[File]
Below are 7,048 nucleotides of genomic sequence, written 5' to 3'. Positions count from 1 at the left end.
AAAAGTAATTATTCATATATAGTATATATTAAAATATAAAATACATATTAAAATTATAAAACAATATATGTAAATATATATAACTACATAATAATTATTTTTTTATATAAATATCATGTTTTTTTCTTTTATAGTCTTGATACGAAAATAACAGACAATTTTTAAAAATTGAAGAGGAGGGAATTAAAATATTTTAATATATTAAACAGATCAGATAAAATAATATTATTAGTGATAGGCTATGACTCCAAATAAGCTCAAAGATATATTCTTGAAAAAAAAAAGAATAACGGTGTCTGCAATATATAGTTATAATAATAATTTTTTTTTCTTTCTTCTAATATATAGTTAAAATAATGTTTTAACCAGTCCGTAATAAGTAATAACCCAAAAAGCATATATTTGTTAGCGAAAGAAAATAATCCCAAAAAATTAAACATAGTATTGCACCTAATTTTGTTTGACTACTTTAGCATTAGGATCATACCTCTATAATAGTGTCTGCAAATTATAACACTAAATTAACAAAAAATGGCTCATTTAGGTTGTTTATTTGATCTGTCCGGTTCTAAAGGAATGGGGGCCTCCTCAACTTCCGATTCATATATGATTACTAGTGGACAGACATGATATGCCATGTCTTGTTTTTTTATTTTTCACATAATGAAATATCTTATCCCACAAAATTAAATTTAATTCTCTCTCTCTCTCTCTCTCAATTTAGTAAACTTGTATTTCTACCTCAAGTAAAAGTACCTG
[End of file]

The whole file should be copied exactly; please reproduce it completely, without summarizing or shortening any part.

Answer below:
Below are 7,048 nucleotides of genomic sequence, written 5' to 3'. Positions count from 1 at the left end.
AAAAGTAATTATTCATATATAGTATATATTAAAATATAAAATACATATTAAAATTATAAAACAATATATGTAAATATATATAACTACATAATAATTATTTTTTTATATAAATATCATGTTTTTTTCTTTTATAGTCTTGATACGAAAATAACAGACAATTTTTAAAAATTGAAGAGGAGGGAATTAAAATATTTTAATATATTAAACAGATCAGATAAAATAATATTATTAGTGATAGGCTATGACTCCAAATAAGCTCAAAGATATATTCTTGAAAAAAAAAAGAATAACGGTGTCTGCAATATATAGTTATAATAATAATTTTTTTTTCTTTCTTCTAATATATAGTTAAAATAATGTTTTAACCAGTCCGTAATAAGTAATAACCCAAAAAGCATATATTTGTTAGCGAAAGAAAATAATCCCAAAAAATTAAACATAGTATTGCACCTAATTTTGTTTGACTACTTTAGCATTAGGATCATACCTCTATAATAGTGTCTGCAAATTATAACACTAAATTAACAAAAAATGGCTCATTTAGGTTGTTTATTTGATCTGTCCGGTTCTAAAGGAATGGGGGCCTCCTCAACTTCCGATTCATATATGATTACTAGTGGACAGACATGATATGCCATGTCTTGTTTTTTTATTTTTCACATAATGAAATATCTTATCCCACAAAATTAAATTTAATTCTCTCTCTCTCTCTCTCTCAATTTAGTAAACTTGTATTTCTACCTCAAGTAAAAGTACCTG